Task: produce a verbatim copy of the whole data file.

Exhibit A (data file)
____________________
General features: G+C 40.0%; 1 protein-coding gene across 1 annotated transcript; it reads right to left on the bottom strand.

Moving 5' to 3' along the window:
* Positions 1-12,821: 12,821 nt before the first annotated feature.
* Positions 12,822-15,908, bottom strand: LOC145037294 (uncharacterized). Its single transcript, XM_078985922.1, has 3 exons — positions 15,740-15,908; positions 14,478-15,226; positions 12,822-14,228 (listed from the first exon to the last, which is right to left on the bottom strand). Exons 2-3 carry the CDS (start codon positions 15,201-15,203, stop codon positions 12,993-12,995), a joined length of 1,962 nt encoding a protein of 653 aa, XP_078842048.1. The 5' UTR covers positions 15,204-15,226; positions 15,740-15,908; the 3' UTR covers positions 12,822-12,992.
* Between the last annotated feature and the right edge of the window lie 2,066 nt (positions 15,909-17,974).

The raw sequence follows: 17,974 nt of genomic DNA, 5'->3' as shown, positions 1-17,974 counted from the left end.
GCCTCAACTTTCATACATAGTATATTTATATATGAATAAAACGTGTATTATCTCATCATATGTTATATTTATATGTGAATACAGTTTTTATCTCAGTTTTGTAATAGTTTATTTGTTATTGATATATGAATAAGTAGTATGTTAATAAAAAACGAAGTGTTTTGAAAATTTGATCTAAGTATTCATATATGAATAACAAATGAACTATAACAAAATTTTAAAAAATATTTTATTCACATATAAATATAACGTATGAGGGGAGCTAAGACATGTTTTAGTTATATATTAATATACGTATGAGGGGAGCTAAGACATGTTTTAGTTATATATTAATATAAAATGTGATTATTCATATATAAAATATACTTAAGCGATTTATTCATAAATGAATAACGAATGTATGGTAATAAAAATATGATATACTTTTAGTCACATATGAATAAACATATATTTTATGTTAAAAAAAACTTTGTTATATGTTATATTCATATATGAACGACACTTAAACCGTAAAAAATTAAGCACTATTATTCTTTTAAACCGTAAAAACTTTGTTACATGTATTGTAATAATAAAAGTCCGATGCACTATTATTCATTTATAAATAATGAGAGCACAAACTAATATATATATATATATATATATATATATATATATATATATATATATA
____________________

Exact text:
General features: G+C 40.0%; 1 protein-coding gene across 1 annotated transcript; it reads right to left on the bottom strand.

Moving 5' to 3' along the window:
* Positions 1-12,821: 12,821 nt before the first annotated feature.
* Positions 12,822-15,908, bottom strand: LOC145037294 (uncharacterized). Its single transcript, XM_078985922.1, has 3 exons — positions 15,740-15,908; positions 14,478-15,226; positions 12,822-14,228 (listed from the first exon to the last, which is right to left on the bottom strand). Exons 2-3 carry the CDS (start codon positions 15,201-15,203, stop codon positions 12,993-12,995), a joined length of 1,962 nt encoding a protein of 653 aa, XP_078842048.1. The 5' UTR covers positions 15,204-15,226; positions 15,740-15,908; the 3' UTR covers positions 12,822-12,992.
* Between the last annotated feature and the right edge of the window lie 2,066 nt (positions 15,909-17,974).

The raw sequence follows: 17,974 nt of genomic DNA, 5'->3' as shown, positions 1-17,974 counted from the left end.
GCCTCAACTTTCATACATAGTATATTTATATATGAATAAAACGTGTATTATCTCATCATATGTTATATTTATATGTGAATACAGTTTTTATCTCAGTTTTGTAATAGTTTATTTGTTATTGATATATGAATAAGTAGTATGTTAATAAAAAACGAAGTGTTTTGAAAATTTGATCTAAGTATTCATATATGAATAACAAATGAACTATAACAAAATTTTAAAAAATATTTTATTCACATATAAATATAACGTATGAGGGGAGCTAAGACATGTTTTAGTTATATATTAATATACGTATGAGGGGAGCTAAGACATGTTTTAGTTATATATTAATATAAAATGTGATTATTCATATATAAAATATACTTAAGCGATTTATTCATAAATGAATAACGAATGTATGGTAATAAAAATATGATATACTTTTAGTCACATATGAATAAACATATATTTTATGTTAAAAAAAACTTTGTTATATGTTATATTCATATATGAACGACACTTAAACCGTAAAAAATTAAGCACTATTATTCTTTTAAACCGTAAAAACTTTGTTACATGTATTGTAATAATAAAAGTCCGATGCACTATTATTCATTTATAAATAATGAGAGCACAAACTAATATATATATATATATATATATATATATATATATATATATATATATA